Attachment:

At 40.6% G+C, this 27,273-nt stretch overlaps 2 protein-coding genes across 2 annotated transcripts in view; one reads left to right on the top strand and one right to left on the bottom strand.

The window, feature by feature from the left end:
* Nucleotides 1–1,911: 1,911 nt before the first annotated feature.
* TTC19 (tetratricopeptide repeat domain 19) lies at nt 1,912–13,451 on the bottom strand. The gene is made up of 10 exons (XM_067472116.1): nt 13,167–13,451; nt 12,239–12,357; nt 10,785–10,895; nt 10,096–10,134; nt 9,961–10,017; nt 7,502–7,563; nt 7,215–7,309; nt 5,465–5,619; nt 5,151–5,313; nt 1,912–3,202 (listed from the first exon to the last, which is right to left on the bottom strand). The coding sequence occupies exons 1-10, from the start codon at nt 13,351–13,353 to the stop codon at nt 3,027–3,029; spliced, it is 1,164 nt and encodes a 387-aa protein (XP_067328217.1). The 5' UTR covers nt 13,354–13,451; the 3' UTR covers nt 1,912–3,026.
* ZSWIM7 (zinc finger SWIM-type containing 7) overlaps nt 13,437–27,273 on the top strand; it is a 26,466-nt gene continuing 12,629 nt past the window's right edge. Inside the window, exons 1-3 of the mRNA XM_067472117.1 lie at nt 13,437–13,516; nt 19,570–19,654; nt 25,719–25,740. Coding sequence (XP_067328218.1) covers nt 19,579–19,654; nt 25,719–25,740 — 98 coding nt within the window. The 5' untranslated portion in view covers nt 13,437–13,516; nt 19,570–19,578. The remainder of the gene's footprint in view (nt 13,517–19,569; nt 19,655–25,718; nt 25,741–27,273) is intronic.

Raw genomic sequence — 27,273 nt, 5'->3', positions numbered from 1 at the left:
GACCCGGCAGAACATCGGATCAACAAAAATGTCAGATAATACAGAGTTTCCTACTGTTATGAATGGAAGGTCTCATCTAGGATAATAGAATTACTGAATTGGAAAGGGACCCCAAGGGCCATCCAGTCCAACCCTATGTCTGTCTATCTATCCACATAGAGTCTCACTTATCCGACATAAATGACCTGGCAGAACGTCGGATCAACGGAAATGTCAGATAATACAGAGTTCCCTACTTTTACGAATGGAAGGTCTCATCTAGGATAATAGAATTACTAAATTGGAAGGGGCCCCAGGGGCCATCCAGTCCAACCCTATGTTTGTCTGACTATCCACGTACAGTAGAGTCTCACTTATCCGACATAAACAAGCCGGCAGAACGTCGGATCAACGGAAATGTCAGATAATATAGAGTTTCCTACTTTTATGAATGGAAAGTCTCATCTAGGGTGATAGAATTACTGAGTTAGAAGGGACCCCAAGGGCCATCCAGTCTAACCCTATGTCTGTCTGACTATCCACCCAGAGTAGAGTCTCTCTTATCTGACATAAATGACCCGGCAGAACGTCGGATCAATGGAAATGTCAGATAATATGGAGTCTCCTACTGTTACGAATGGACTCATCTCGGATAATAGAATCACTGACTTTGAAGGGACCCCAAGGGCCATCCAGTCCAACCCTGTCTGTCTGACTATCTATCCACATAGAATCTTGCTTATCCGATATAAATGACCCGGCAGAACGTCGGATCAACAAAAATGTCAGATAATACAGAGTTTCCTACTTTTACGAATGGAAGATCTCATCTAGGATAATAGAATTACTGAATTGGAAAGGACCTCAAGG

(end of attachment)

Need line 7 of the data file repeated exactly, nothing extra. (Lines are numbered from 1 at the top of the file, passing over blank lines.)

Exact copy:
GACCCGGCAGAACATCGGATCAACAAAAATGTCAGATAATACAGAGTTTCCTACTGTTATGAATGGAAGGTCTCATCTAGGATAATAGAATTACTGAATTGGAAAGGGACCCCAAGGGCCATCCAGTCCAACCCTATGTCTGTCTATCTATCCACATAGAGTCTCACTTATCCGACATAAATGACCTGGCAGAACGTCGGATCAACGGAAATGTCAGATAATACAGAGTTCCCTACTTTTACGAATGGAAGGTCTCATCTAGGATAATAGAATTACTAAATTGGAAGGGGCCCCAGGGGCCATCCAGTCCAACCCTATGTTTGTCTGACTATCCACGTACAGTAGAGTCTCACTTATCCGACATAAACAAGCCGGCAGAACGTCGGATCAACGGAAATGTCAGATAATATAGAGTTTCCTACTTTTATGAATGGAAAGTCTCATCTAGGGTGATAGAATTACTGAGTTAGAAGGGACCCCAAGGGCCATCCAGTCTAACCCTATGTCTGTCTGACTATCCACCCAGAGTAGAGTCTCTCTTATCTGACATAAATGACCCGGCAGAACGTCGGATCAATGGAAATGTCAGATAATATGGAGTCTCCTACTGTTACGAATGGACTCATCTCGGATAATAGAATCACTGACTTTGAAGGGACCCCAAGGGCCATCCAGTCCAACCCTGTCTGTCTGACTATCTATCCACATAGAATCTTGCTTATCCGATATAAATGACCCGGCAGAACGTCGGATCAACAAAAATGTCAGATAATACAGAGTTTCCTACTTTTACGAATGGAAGATCTCATCTAGGATAATAGAATTACTGAATTGGAAAGGACCTCAAGG